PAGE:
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Saturday, Oct 19, 2019

US blacklists Iran oil tanker Adrian Darya 1, sanctions Indian captain

This was probably the first instance of an Indian national sanctioned by the United States in connection with its ongoing tensions with Iran.

indians-abroad Updated: Aug 31, 2019 09:19 IST
Yashwant Raj
Yashwant Raj
Hindustan Times, Washington
It could not be ascertained immediately if Captain Akhilesh Kumar was on that vessel unknowingly or he was taking his chances.
It could not be ascertained immediately if Captain Akhilesh Kumar was on that vessel unknowingly or he was taking his chances.(REUTERS FILE)
         

The United States on Friday blacklisted an Iranian oil tanker, the Adrian Darya 1, which had been bouncing around from one destination to another in the Mediterranean Sea for weeks with a massive cargo of crude, and its captain, Akhilesh Kumar, who was identified as an Indian national.

This was probably the first instance of an Indian national sanctioned by the United States in connection with its ongoing tensions with Iran. But not much else could be ascertained about Kumar other than his date and place of birth as stated by US treasury in the announcement — he was born in Patna, Bihar.

An Indian shipping professional with years of experience captaining cargo ships said, by way of explaining the situation generically, said, “It is definitely risky being on vessels breaking laws. Sometimes people unknowingly find themselves on these. Others take their chances, I suppose.”

It could not be ascertained immediately if Kumar was on that vessel “unknowingly” or he was taking his chances.

The US treasury said the ship, which was earlier called the Grace 1, was carrying 2.1 million barrels of crude whose sale was ultimately to benefit the Iranian Islamic Revolutionary Guards Corps-Quds Force (IRGC-QF), “to fund the regime’s malign activities and propagate terrorism”.

Both the ship and Kumar were designated under a US order that “targets terrorists and those providing support to terrorism or acts of terrorism”. Sanctioned individuals and entities stand to have their assets blocked in US jurisdiction and Americans are prohibited from dealing with them.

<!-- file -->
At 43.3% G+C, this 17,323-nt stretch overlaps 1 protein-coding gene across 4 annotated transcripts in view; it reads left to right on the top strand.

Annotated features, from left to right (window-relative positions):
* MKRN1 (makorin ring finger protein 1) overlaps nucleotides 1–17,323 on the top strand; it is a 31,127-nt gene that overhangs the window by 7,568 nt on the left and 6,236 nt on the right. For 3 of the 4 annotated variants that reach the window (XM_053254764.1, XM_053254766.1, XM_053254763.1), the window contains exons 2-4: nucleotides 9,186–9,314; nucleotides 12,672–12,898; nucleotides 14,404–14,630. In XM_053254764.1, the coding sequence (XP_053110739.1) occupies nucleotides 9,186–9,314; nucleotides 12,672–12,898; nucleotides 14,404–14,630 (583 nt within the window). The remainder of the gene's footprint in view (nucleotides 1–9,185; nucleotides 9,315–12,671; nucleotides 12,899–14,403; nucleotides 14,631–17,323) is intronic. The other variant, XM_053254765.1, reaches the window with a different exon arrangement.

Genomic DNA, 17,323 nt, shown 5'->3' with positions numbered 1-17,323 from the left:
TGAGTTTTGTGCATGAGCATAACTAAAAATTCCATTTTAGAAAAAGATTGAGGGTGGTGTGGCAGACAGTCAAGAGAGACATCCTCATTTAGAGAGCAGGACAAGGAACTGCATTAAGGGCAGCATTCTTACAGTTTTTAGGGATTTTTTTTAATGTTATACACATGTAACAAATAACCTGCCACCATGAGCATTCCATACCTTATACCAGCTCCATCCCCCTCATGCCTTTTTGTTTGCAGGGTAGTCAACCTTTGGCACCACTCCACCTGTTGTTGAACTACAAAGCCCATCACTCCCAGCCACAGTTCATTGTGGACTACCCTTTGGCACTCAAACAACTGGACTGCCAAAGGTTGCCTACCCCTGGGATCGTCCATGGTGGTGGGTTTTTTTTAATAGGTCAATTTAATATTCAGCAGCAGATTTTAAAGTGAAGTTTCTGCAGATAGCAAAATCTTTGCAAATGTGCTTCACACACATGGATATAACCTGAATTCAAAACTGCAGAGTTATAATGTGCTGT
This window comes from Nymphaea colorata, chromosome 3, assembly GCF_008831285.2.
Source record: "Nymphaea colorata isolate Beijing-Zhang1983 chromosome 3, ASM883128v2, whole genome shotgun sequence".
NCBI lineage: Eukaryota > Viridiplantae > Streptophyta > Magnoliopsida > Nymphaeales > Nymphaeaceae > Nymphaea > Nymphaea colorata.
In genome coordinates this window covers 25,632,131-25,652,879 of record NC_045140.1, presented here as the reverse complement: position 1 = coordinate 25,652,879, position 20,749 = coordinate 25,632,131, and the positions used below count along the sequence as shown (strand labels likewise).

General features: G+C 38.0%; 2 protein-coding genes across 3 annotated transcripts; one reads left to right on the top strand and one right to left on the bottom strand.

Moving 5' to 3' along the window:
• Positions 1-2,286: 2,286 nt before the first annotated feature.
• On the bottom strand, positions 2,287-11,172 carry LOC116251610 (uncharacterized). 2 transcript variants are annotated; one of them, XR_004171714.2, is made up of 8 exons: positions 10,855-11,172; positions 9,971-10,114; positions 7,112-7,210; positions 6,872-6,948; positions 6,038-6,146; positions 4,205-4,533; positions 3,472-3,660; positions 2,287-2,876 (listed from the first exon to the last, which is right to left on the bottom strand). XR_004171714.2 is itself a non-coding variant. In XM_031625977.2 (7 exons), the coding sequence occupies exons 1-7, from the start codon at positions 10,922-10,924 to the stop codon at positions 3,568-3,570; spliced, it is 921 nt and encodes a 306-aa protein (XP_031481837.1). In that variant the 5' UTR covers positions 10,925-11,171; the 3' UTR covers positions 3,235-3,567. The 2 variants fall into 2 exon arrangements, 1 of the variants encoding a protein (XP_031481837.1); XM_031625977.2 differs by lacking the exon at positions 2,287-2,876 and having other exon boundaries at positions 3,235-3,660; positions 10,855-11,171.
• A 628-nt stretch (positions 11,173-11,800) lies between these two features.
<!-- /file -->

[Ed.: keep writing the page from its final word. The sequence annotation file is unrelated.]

“Vessels like the Adrian Darya 1 enable the IRGC-QF to ship and transfer large volumes of oil, which they attempt to mask and sell illicitly to fund the regime’s malign activities and propagate terrorism,” said Sigal Mandelker, head of terrorism and financial intelligence at US treasury.

Formerly called the Grace 1, this ship was seized by the British in Gibraltar in July on suspicion it was carrying crude for meant for Syria in violation of European Union sanctions, in a development that had received widespread media attentions coming as it did amidst escalating US-Iran tensions.

The ship was released mid-August on Iranian assurance to a Gibraltar court that the crude cargo, valued at more than $140 million was not headed for Syria.

The ship has since become a problem no country wants to own. It has bounced around destinations without docking anywhere yet, raising speculation about a ship-to-ship transfer mid-sea. Iran has said the cargo has been sold and its owner, who has not been identified, will determine the destination.

It was supposed to have been heading for Turkey at one point, but Ankara dismissed it claiming, first, it was bound for Lebanon, which also denied it was the destination saying it does not import crude and cited the lack of refineries as proof. Turkey on Friday suggested the ship was actually headed for Lebanese waters not a port.

First Published: Aug 31, 2019 09:15 IST

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